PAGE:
Healthcare Hand Washing Leads to Increased Dermatitis

02/18/2015 |

Best practices for infection prevention linked to hand irritation

In the rush to contain infections such as MRSA, the increased focus on hand washing in healthcare environments such as hospitals or nursing facilities has led to an increase in incidences of dermatitis. Research from the University of Manchester that analyzed the years between 1996 and 2012 showed that healthcare workers were 4.5 times more likely to suffer from irritant contact dermatitis in 2012 as they were in 1996.

While the efforts have resulted in a marked decline in the infections targeted, the researchers point to evidence that infections can last longer on damaged and broken skin as reason to be concerned about the rising rates of dermatitis. Additionally, the fact that skin irritation can cause people to wait longer between hand washing sessions are offered as further evidence that healthcare facility professionals should take a more active role in choosing infection control products that are safe for hands while remaining tough on germs.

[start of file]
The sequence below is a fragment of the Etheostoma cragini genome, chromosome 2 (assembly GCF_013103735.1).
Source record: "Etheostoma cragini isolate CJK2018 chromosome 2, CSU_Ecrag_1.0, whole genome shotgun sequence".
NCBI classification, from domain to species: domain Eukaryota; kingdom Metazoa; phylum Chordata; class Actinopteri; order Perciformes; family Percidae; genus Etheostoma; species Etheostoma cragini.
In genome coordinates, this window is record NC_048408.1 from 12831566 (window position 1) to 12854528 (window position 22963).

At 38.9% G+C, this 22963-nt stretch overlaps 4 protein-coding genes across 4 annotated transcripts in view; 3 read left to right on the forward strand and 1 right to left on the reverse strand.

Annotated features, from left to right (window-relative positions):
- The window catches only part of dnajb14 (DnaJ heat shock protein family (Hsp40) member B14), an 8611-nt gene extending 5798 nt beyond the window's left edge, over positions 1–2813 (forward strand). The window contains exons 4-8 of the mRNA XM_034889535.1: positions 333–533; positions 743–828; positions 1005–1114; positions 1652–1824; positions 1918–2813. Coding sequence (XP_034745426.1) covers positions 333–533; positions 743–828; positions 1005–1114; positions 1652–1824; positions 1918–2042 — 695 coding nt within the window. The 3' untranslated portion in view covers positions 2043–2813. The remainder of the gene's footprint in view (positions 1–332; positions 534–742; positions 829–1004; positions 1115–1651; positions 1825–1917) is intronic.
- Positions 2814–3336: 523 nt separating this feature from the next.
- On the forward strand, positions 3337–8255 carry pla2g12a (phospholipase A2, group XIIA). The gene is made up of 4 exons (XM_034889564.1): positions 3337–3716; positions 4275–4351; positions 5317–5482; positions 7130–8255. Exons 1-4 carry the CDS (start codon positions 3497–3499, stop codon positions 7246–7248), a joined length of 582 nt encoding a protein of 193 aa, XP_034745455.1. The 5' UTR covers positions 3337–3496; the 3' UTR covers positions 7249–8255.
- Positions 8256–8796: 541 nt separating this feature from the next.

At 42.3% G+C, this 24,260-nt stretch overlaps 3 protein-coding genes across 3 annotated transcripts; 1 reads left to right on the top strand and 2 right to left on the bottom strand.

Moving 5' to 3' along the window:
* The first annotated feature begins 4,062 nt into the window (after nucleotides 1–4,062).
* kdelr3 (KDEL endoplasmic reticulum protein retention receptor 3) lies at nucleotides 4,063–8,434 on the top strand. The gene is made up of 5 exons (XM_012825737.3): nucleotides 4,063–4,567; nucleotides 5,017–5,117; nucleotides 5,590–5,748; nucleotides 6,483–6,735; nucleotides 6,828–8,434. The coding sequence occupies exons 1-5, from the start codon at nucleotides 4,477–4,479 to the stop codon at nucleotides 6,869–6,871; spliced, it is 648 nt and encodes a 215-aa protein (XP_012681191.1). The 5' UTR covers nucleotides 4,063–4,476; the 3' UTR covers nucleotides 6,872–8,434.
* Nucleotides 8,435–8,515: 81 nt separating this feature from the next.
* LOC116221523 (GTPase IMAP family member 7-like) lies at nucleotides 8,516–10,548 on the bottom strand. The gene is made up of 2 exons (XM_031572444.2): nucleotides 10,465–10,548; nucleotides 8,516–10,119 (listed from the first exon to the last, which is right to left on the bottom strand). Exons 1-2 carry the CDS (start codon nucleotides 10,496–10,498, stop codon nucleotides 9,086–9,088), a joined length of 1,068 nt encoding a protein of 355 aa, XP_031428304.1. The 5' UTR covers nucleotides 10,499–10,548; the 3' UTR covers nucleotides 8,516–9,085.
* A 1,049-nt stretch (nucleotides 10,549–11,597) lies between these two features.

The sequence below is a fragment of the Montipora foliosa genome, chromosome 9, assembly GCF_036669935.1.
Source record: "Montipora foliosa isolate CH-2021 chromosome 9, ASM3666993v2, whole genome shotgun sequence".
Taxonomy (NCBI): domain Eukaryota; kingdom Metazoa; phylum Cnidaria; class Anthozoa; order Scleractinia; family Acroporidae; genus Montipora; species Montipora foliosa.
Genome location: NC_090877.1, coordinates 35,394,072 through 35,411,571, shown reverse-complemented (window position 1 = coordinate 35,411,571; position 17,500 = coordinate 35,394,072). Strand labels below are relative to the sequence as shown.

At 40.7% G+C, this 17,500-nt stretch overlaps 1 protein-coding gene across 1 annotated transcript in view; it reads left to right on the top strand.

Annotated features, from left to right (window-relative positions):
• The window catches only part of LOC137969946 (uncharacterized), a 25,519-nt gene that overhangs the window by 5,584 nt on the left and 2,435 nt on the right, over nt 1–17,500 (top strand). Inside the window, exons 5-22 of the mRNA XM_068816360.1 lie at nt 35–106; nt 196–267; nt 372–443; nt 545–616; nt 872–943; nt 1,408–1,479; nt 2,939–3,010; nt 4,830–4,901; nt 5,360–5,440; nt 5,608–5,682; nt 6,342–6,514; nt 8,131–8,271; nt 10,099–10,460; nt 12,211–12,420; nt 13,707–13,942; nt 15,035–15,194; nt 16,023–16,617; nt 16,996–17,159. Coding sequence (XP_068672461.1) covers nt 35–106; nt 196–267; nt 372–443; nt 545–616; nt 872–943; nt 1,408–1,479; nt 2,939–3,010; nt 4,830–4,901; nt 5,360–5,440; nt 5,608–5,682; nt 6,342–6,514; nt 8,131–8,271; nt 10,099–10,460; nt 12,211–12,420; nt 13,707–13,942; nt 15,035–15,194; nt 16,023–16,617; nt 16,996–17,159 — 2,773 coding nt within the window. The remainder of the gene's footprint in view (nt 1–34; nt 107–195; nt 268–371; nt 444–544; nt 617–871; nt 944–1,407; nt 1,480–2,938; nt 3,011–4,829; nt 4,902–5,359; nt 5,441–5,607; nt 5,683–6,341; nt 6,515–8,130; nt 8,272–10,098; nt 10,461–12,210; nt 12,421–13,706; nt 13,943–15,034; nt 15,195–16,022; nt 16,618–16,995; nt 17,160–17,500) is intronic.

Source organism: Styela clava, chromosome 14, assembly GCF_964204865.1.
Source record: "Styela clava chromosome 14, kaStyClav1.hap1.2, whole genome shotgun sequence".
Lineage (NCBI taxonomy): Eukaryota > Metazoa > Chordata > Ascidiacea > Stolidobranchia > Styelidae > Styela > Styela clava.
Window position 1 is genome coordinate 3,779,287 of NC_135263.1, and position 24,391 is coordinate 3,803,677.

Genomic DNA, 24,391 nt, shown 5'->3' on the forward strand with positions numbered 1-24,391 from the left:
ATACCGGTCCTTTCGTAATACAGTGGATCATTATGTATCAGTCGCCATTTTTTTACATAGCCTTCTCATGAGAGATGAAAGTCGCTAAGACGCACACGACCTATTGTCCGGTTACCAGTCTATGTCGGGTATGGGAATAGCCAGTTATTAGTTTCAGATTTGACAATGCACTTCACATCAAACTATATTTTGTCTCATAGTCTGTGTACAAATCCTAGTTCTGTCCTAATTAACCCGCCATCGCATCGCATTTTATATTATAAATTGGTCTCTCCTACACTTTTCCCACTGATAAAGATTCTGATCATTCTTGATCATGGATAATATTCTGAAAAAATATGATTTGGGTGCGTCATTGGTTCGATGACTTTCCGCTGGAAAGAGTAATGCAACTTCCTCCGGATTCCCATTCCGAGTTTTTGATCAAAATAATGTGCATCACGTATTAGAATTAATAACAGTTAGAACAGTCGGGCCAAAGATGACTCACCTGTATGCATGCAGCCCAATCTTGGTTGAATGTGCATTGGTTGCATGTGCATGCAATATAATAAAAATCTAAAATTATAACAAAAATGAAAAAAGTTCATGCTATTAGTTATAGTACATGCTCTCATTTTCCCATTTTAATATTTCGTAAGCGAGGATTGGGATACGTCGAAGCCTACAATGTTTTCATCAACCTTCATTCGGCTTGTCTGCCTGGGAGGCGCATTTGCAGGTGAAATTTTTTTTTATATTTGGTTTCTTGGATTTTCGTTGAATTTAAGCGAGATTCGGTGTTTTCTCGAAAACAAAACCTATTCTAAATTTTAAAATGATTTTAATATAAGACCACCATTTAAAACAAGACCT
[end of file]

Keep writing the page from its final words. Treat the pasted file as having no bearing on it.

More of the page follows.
“Obviously we don’t want people to stop washing their hands, so more needs to be done to procure less irritating products and implement practices to prevent and treat irritant contact dermatitis,” says Dr. Jill Stocks, head researcher on the project. 

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